Dr Cecile Crosnier

Senior Staff Scientist


This person is a member of Sanger Institute Alumni.

Cecile’s main interest is the identification of new interactions between proteins displayed at the cellular surface of pathogens and of their hosts. Her primary focus has been on two human parasitic diseases most prevalent in developing countries, malaria and schistosomiasis. The identification of interactions involved in parasite invasion of their host could help in the rational design of new vaccines and therapies.

I joined the Wright faculty lab in 2007 and have mostly been working on the identification of new receptor-ligand interactions between pathogens and their host. To identify targets that can be easily accessible to therapeutics, we have been focusing on pathogen and host proteins that are displayed at the cell surface. My role is to compile, express and test large libraries of recombinant proteins that represent the cell surface repertoire of various pathogens.

I first focused on cell surface proteins displayed at the surface of merozoites, the blood-stage form of the Plasmodium falciparum parasite that causes malaria. Using a technique to detect low affinity extracellular interactions, I screened this panel of parasite proteins against a library of proteins present at the surface of the human red blood cell. Using this approach, I identified some new host-pathogen interactions, including the one between the P. falciparum RH5 and human basigin, which is essential for the invasion of P. falciparum into the human erythrocyte. RH5 has now become a primary target in the development of an effective vaccine against malaria.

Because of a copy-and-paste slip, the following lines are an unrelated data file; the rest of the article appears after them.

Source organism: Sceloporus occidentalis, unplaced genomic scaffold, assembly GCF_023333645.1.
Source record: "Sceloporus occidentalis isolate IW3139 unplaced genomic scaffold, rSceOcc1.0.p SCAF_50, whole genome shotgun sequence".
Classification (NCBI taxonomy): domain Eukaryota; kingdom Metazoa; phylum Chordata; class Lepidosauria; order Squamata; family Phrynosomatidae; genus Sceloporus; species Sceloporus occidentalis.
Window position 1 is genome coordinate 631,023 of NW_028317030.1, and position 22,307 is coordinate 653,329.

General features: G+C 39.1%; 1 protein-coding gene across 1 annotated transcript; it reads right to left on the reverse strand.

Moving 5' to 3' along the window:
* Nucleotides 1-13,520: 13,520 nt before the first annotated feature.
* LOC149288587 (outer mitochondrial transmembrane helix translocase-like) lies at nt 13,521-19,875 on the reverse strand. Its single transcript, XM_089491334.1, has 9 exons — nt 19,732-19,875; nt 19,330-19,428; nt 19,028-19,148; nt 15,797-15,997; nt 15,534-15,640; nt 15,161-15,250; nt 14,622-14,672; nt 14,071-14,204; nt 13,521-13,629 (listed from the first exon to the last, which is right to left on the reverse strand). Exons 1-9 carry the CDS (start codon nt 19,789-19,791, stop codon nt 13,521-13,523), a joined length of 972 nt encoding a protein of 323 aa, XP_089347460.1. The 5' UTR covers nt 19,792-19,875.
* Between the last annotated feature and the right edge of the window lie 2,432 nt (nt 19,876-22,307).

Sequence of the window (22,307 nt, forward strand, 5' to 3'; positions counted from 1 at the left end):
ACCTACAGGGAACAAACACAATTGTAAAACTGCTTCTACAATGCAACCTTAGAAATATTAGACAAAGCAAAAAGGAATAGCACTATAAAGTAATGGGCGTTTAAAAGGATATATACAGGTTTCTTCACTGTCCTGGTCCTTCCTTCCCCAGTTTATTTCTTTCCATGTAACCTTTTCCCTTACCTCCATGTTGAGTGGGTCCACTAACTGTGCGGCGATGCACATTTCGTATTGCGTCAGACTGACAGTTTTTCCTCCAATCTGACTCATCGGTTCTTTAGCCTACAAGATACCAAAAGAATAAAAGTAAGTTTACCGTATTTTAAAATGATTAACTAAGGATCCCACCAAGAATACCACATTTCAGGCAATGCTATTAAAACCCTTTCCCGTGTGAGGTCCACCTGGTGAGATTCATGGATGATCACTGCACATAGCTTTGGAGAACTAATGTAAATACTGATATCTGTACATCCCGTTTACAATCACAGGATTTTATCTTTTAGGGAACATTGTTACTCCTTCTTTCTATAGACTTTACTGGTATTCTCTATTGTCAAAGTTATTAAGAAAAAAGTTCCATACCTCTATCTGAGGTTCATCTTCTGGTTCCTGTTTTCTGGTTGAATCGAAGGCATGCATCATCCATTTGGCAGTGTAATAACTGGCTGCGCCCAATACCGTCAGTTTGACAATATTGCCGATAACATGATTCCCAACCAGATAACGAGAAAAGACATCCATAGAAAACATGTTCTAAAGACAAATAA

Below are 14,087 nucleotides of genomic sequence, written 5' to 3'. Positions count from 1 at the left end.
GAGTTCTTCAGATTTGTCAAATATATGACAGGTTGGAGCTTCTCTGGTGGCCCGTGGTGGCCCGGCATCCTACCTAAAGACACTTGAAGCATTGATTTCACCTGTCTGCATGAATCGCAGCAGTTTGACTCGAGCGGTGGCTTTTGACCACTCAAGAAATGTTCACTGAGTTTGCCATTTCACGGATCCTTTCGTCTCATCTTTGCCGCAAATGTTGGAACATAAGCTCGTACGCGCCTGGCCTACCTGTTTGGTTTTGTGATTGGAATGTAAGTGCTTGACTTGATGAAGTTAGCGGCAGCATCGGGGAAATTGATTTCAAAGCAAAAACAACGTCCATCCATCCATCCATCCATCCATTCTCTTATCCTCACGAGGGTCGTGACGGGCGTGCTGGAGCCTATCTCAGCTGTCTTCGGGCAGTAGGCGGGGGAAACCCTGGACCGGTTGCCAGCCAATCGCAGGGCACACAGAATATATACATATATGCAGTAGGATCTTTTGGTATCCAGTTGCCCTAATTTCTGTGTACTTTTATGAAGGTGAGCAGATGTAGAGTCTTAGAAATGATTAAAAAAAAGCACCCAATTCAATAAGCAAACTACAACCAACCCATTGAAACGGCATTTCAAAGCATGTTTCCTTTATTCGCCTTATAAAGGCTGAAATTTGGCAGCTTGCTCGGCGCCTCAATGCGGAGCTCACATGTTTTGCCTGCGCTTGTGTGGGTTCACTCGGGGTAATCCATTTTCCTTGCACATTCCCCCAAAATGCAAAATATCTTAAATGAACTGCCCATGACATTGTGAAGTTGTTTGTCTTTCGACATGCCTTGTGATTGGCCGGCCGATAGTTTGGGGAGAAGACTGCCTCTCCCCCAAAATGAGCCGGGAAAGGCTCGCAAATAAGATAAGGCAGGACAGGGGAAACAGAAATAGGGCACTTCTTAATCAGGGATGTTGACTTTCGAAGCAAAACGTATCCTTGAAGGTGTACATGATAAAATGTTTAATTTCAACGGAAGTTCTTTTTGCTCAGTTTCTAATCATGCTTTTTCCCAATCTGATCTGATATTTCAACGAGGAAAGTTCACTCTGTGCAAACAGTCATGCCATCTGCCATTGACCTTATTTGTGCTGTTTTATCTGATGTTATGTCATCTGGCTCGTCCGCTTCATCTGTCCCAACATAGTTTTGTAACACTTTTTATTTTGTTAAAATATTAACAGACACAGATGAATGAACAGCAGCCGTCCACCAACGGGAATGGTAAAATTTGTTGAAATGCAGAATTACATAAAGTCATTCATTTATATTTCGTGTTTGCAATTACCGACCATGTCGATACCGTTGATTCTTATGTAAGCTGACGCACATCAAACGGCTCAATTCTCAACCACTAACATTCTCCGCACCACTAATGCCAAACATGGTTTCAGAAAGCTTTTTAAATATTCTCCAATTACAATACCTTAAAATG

More recently, I have begun a new project looking at extracellular proteins of Schistosoma mansoni, the parasite that causes bilharzia, for which no vaccine is available despite being the second most common parasitic disease. We have compiled a library proteins mostly expressed at the schistomula stage, which occurs shortly after the parasite has penetrated the human host’s skin. Using a systematic screening approach, we hope to identify new vaccine targets.

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